Sir - I read with great delight your supplement (February 29). However, what is it about Oxford that we fail to learn about the significance of safety for cyclists.

In the supplement on page eight, Friday, May 11, 1945, an open verdict was recorded at the inquest of an Oxford cyclist killed at the junction of Abingdon Road and Kennington.

On page 7, Friday, November 9, 1956, an inquest heard how a man only 150 yards from his home received fatal injuries. In addition, on the front page on Friday, October 27, 2005, we read of the death-crash bus driver who struck a cyclist whilst being distracted by an off duty colleague.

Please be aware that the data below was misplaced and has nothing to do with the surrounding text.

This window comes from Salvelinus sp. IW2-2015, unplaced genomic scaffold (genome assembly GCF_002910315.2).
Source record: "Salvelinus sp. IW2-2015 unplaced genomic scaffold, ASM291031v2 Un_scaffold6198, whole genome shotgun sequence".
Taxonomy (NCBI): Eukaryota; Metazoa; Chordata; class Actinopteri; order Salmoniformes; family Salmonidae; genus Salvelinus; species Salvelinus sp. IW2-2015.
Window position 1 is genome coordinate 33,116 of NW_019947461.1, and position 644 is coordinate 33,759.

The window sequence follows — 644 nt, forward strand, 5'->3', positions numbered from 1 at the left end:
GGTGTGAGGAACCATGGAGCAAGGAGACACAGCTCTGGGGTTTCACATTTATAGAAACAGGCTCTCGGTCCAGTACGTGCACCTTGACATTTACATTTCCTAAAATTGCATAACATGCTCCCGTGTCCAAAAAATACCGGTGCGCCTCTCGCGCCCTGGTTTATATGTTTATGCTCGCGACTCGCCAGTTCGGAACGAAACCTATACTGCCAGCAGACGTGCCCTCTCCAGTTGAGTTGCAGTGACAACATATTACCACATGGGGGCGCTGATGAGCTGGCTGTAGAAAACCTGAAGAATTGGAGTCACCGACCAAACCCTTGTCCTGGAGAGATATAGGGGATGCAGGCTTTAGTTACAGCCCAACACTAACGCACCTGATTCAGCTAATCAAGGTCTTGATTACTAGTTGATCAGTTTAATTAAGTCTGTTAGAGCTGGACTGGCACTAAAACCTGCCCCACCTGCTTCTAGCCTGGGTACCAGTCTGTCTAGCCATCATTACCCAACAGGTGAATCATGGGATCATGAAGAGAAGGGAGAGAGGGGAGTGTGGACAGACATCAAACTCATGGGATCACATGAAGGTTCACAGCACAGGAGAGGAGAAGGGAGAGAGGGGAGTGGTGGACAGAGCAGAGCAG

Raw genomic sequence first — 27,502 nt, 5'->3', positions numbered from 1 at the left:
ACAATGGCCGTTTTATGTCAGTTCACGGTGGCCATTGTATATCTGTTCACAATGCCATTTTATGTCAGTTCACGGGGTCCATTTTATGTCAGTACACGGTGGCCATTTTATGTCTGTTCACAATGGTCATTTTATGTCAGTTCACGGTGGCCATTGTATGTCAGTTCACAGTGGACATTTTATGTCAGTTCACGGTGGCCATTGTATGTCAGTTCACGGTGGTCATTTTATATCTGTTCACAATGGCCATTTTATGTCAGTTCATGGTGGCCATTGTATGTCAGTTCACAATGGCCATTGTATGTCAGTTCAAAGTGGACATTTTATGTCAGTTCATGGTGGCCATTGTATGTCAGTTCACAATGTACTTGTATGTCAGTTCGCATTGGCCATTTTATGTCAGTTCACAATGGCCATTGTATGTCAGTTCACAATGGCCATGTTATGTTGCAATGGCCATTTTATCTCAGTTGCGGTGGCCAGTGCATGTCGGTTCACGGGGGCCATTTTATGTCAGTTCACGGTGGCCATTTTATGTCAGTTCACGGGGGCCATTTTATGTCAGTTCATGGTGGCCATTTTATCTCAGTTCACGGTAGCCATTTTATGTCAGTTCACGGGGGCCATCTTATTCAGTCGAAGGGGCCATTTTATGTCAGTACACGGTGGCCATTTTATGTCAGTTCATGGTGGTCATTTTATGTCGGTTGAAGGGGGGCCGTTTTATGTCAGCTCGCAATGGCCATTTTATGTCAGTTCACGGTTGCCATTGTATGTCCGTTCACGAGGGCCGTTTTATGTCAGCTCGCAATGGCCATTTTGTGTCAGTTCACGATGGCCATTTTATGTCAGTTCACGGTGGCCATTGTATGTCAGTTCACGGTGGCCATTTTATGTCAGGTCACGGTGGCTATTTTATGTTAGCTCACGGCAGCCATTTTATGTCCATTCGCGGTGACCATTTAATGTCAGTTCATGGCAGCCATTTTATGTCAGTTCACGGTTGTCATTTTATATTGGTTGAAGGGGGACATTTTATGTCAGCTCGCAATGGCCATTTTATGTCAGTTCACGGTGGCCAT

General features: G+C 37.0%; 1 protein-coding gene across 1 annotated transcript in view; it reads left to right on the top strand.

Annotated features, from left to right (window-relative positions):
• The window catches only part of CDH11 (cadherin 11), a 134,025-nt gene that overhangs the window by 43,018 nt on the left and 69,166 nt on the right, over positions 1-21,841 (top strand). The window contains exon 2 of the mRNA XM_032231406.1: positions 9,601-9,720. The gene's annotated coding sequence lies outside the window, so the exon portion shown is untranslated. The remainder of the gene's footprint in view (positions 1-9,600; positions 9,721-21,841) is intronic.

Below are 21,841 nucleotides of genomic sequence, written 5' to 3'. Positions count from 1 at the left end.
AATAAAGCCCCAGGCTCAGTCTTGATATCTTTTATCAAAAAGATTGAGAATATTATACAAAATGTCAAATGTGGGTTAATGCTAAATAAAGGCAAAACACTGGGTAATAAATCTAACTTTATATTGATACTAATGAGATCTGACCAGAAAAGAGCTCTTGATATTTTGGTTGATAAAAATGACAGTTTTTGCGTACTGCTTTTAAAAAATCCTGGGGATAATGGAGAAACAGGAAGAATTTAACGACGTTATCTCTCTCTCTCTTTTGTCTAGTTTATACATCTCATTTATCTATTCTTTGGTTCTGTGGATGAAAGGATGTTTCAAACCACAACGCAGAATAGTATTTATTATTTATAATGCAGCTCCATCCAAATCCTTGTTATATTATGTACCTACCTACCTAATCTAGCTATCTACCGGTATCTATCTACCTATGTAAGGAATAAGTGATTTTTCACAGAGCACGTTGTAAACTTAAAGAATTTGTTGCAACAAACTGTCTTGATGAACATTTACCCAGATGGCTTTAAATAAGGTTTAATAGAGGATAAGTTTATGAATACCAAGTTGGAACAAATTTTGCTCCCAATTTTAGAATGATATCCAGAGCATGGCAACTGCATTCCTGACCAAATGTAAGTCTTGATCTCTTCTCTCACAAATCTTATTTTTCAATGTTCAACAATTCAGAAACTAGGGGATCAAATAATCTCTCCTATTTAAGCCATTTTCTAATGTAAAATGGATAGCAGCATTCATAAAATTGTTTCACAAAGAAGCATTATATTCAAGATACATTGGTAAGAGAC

As a cyclist, a pedestrian and a car user, the former is not only good for the environment it's good for your health.

Cycling everyday is effective at promoting good health: cycling reduces the risk of serious conditions such as heart disease, high blood pressure, obesity and diabetes. If you take up cycling you can reduce your risk of death by 20 per cent.

However, the concerns for many - as your supplement illustrates - is that the health benefits are often outweighed by the risk of death. Only last week the report of the death of a cyclist outside the Kings Arms adds to the long list. Oxfordshire councils, The Oxford Times and the Primary Care Trust should make it a public health priority to reduce the number of deaths to zero over the next ten years. Finally, can anyone tell me how to make it with my children safely from East Oxford into the city by bike?

Dr Carl Heneghan, Deputy director, Centre for Evidence-Based Medicine and Senior Clinical Research Fellow, Dept of Primary Health Care, University of Oxford